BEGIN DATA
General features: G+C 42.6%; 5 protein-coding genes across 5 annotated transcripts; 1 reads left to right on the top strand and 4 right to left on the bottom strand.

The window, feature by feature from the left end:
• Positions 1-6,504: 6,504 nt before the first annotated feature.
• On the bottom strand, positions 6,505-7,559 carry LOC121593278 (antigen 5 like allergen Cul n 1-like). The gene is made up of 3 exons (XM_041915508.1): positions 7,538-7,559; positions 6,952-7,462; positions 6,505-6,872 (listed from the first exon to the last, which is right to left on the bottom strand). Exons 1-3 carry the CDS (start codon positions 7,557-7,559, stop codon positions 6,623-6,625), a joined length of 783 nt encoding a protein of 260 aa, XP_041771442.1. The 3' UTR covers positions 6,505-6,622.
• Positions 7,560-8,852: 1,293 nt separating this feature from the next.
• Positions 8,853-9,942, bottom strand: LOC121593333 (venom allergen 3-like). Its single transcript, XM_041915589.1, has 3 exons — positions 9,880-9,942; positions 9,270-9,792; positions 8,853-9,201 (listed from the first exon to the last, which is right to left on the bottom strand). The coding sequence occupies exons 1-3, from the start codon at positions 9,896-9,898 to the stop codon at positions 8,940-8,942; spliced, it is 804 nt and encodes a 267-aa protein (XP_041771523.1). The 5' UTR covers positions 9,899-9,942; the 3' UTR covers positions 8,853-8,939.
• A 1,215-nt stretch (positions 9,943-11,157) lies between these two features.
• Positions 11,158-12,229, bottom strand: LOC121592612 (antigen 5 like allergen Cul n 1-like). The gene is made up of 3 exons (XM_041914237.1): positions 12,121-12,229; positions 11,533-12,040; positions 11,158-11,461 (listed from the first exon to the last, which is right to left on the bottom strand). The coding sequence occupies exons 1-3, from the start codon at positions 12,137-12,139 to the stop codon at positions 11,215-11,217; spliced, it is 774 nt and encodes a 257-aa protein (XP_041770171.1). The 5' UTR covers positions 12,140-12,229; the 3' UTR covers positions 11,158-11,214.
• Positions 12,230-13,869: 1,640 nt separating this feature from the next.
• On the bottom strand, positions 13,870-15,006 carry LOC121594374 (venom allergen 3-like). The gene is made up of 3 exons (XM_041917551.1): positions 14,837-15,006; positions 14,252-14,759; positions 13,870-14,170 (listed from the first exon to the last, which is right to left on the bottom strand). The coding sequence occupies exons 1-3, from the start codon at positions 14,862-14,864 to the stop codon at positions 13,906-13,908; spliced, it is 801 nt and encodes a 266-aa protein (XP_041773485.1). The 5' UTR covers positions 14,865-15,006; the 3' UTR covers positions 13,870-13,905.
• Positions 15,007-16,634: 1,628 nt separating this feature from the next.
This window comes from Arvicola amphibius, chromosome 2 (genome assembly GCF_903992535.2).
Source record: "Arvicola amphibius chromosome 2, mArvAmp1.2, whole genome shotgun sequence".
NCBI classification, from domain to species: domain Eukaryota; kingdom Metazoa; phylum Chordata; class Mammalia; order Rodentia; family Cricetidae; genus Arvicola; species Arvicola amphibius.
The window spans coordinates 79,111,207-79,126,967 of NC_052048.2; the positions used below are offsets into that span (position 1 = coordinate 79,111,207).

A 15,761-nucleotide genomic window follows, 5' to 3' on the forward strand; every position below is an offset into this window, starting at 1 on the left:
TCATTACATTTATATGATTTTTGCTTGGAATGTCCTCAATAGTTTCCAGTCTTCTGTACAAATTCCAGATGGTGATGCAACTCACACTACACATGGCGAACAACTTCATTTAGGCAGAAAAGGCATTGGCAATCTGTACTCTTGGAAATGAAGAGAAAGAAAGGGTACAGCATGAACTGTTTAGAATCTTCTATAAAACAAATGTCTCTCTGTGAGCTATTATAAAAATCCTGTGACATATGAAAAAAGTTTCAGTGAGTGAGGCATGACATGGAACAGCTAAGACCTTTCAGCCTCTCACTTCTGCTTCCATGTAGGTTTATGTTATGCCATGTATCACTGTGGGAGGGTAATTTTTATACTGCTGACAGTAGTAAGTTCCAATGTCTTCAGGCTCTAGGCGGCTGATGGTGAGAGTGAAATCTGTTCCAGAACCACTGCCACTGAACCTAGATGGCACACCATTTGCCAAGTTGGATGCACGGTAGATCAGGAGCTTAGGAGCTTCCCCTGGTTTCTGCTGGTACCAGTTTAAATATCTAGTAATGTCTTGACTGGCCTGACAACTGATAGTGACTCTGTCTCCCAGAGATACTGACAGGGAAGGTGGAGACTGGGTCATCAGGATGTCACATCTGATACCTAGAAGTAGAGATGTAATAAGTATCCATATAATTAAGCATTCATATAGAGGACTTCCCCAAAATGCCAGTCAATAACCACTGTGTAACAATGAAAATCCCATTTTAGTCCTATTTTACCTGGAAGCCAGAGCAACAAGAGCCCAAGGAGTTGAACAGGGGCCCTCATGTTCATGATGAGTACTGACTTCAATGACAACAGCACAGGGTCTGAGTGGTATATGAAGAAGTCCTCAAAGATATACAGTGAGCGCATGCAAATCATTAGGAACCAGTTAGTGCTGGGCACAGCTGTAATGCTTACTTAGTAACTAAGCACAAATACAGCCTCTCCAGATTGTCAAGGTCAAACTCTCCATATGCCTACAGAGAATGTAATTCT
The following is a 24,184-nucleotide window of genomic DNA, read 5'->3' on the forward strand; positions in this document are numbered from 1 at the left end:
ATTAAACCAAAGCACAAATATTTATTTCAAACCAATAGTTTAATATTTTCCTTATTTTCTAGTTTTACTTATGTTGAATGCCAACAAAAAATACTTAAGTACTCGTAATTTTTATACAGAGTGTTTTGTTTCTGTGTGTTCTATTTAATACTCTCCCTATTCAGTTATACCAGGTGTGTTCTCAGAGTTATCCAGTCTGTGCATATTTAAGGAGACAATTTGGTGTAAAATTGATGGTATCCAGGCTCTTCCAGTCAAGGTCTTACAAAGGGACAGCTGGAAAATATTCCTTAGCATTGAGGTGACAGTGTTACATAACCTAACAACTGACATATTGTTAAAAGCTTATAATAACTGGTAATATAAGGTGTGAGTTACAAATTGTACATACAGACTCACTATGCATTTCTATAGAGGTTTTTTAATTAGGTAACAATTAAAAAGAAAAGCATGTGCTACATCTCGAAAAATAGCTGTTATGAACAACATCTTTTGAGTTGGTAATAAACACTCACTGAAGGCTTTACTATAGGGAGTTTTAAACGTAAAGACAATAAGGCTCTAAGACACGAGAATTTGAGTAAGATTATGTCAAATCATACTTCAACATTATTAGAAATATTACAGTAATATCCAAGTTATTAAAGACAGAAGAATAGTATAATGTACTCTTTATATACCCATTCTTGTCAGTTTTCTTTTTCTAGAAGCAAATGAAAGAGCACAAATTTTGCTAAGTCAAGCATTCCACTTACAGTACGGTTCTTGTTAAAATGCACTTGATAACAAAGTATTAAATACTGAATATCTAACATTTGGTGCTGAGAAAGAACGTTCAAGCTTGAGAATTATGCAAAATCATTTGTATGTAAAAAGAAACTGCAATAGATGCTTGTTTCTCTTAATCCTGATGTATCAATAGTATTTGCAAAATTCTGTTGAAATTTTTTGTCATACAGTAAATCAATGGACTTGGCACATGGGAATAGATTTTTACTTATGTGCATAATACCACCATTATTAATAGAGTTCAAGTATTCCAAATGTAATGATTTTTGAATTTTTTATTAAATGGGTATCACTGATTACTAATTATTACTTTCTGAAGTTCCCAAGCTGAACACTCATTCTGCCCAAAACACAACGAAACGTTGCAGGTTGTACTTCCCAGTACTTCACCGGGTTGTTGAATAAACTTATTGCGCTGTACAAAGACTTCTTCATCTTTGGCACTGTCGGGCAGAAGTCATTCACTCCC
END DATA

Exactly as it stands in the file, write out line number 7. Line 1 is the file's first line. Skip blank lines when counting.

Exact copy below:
• A 1,215-nt stretch (positions 9,943-11,157) lies between these two features.